Updated: Dec 6, 2021
Dear Friend, Major home improvements like my master bathroom remodel project require hard work. But despite
the cost, the fear of failure, the setbacks, and even the times of losing heart — it’s worth it! In this last segment, I’ll share some final insights I gained throughout this endeavor. My goal is to
encourage you that your labor is not in vain as you engage in your own “relationship” remodel
Verdun Woods The Thriving Marriage Coach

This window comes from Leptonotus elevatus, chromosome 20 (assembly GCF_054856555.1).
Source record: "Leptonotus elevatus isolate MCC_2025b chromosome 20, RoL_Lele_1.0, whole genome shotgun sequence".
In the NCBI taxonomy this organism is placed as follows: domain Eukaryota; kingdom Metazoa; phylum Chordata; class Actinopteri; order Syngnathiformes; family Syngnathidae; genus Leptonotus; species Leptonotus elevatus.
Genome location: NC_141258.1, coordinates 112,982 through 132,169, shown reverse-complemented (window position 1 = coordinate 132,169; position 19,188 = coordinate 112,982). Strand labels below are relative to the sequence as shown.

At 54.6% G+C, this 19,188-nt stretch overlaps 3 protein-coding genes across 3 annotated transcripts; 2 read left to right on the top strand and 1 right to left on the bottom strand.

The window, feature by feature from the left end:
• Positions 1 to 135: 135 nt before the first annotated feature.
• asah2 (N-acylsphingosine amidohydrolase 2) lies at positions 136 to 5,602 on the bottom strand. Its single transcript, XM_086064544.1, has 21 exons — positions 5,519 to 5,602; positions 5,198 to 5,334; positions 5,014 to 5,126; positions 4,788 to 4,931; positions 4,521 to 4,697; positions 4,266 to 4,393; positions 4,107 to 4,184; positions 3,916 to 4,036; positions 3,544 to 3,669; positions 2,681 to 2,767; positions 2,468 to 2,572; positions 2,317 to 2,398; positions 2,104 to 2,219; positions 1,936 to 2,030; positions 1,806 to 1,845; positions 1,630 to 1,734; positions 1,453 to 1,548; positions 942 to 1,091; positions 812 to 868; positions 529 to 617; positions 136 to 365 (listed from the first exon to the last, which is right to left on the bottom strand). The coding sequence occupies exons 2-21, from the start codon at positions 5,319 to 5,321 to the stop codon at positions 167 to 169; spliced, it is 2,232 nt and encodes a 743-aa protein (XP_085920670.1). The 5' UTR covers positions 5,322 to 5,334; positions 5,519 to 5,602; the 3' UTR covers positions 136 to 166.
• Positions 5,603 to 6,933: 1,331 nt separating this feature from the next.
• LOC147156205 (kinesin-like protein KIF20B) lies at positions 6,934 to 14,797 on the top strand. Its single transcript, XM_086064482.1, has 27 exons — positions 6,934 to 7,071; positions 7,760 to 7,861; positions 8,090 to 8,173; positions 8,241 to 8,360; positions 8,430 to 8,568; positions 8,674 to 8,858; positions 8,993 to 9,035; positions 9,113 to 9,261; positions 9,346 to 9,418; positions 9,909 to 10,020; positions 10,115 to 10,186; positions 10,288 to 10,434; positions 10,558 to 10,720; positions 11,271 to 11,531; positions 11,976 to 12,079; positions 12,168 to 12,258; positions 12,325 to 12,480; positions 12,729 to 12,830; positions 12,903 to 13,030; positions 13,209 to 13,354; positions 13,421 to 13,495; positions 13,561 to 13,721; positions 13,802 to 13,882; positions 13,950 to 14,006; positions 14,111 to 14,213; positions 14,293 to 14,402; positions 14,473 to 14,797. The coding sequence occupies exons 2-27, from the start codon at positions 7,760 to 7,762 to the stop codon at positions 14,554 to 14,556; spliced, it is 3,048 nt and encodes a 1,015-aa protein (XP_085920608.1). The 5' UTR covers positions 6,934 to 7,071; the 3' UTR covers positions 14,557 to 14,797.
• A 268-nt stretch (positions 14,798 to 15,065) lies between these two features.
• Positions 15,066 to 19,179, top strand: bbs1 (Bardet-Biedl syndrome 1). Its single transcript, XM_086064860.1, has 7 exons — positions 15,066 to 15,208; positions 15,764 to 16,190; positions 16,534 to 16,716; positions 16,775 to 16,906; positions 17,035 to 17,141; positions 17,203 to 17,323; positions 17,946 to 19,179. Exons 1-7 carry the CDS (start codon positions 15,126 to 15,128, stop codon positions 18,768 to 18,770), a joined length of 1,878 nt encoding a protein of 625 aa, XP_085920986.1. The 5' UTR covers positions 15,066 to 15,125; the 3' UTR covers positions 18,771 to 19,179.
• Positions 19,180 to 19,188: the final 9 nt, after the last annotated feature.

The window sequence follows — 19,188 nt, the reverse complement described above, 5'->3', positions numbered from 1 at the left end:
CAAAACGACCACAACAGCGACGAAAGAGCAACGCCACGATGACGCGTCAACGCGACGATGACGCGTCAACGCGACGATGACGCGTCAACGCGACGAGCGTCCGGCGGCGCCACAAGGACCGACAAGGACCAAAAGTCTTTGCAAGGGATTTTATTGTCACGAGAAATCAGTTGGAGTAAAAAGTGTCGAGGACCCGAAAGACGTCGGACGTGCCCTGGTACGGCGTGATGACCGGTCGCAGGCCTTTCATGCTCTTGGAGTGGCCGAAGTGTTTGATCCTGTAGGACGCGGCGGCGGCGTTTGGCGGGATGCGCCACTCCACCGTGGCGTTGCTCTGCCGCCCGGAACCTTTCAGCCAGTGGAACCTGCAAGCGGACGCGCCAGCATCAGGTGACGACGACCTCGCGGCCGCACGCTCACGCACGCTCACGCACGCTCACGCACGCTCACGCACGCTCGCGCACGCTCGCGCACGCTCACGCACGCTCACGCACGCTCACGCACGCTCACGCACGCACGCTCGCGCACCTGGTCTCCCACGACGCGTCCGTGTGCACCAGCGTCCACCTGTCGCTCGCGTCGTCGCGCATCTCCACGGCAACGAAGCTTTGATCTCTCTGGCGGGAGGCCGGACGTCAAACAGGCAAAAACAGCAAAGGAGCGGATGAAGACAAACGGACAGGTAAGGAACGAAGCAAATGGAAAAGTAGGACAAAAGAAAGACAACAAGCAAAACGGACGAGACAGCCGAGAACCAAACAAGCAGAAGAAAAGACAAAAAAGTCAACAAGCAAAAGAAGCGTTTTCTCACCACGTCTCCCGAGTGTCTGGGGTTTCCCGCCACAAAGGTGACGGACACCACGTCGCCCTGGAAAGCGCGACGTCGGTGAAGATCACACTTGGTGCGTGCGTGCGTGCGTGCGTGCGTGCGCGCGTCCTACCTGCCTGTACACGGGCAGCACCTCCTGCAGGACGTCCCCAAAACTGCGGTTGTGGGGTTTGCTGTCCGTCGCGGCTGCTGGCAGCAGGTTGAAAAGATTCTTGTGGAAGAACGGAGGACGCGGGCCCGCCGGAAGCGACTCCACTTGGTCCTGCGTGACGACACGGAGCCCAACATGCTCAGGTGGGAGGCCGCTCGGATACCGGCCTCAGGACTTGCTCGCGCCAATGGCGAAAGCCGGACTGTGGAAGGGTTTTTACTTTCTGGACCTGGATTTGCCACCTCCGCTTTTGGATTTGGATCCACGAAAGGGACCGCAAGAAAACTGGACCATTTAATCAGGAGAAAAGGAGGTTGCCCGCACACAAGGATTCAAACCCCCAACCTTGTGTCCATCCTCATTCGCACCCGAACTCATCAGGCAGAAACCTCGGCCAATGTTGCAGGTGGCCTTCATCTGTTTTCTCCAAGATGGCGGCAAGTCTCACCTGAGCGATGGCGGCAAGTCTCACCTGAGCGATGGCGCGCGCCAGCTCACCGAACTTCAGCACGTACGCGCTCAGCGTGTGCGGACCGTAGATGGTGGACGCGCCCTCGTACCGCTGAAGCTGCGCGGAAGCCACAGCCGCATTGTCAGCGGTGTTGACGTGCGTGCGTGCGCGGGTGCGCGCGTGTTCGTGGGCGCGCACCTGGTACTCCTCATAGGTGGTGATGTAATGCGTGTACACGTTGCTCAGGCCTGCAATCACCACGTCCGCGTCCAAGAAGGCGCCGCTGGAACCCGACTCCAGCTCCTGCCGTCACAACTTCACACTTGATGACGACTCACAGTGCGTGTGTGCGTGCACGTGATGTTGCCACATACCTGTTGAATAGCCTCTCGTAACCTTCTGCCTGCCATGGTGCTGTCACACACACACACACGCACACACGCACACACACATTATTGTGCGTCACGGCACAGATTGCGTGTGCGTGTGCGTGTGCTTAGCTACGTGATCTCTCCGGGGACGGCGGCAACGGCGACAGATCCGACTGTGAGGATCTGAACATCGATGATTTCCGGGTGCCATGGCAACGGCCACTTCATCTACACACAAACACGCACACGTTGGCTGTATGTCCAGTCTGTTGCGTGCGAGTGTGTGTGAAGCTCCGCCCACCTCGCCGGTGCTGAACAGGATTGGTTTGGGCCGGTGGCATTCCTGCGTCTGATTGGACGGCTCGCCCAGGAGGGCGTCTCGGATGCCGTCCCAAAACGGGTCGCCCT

Momentum Momentum is a term technically used in physics to describe strength or force gained by motion or by a series of events. In competitive sports, this phenomenon occurs when one team makes a series of positive plays that shifts the emotion of the game in their favor and renews their strength, enabling them to gain an advantage over their opponent. I experienced this effect while removing and replacing the defective tile work. After pressing my way through feelings of fear and discouragement, I gained the momentum I needed to complete the project. Finishing Strong Anyone can start a work, but only those who are fully committed can finish it strong. Once I got past the trauma of rebuilding the section of natural stone accent tile, the project began to take shape. Motivated by my newfound hope, I mapped out a plan of daily milestones, with detailed sub-tasks included in my written checklist. I paced myself to ensure I could meet my revised date of completion. Then my competitive instincts kicked in, and I exceeded my daily goals. Sometimes, I was as much as two or three days ahead of schedule. Fighting From Victory to Victory One of my favorite lines in the old-school hymn Yield Not to Temptation is “each victory will help you, some other to win.” In essence, it means that we can draw strength from past victories to drive us to achieve new ones. Getting past the major setback with the accent tile fueled my confidence as I faced and overcame new challenges throughout the remainder of the project. Each time doubt in my ability to complete new tasks would creep in — like cutting the metal trim for the wall niche or installing the tempered glass shower doors — I would reflect on my prior “victory” and get the strength to conquer the next challenge. Done Is Better Than Perfect The final phases of the project included installing the remaining tile and grout work, mounting the new vanity, countertop, mirror, and sink, reconnecting the plumbing and toilet, installing the new shower doors, and adding a few cosmetic finishing touches. Each of these tasks had their own share of complications but, ultimately, I got them all done. And while I was painfully aware of every single flaw in the entire room from floor to ceiling, I resisted my perfectionist tendencies and finished the job! The Song That Never Ends Home improvement is not a destination. It’s a constant journey toward continuous enhancements — not perfection! Just when you think you’re done, new needs arise due to delayed or unfinished projects, routine maintenance, or changing preferences. In much the same way, working on relational “home” improvement is a journey. No matter how long a couple has been married, there’s always room for improvement, ranging from cosmetic level to expansion to “gut” rehab projects. For some couples, the DIY approach is sufficient for the task. For many more, having someone with the skills and experience to guide them along the way is the best option. If you think your marriage could benefit from a makeover or simply want to make some enhancements to improve your quality of life, CLICK HERE to schedule a FREE 30-minute preview of my online course A Marriage that THRIVES. Don’t settle for just surviving when you can enjoy a marriage that’s thriving!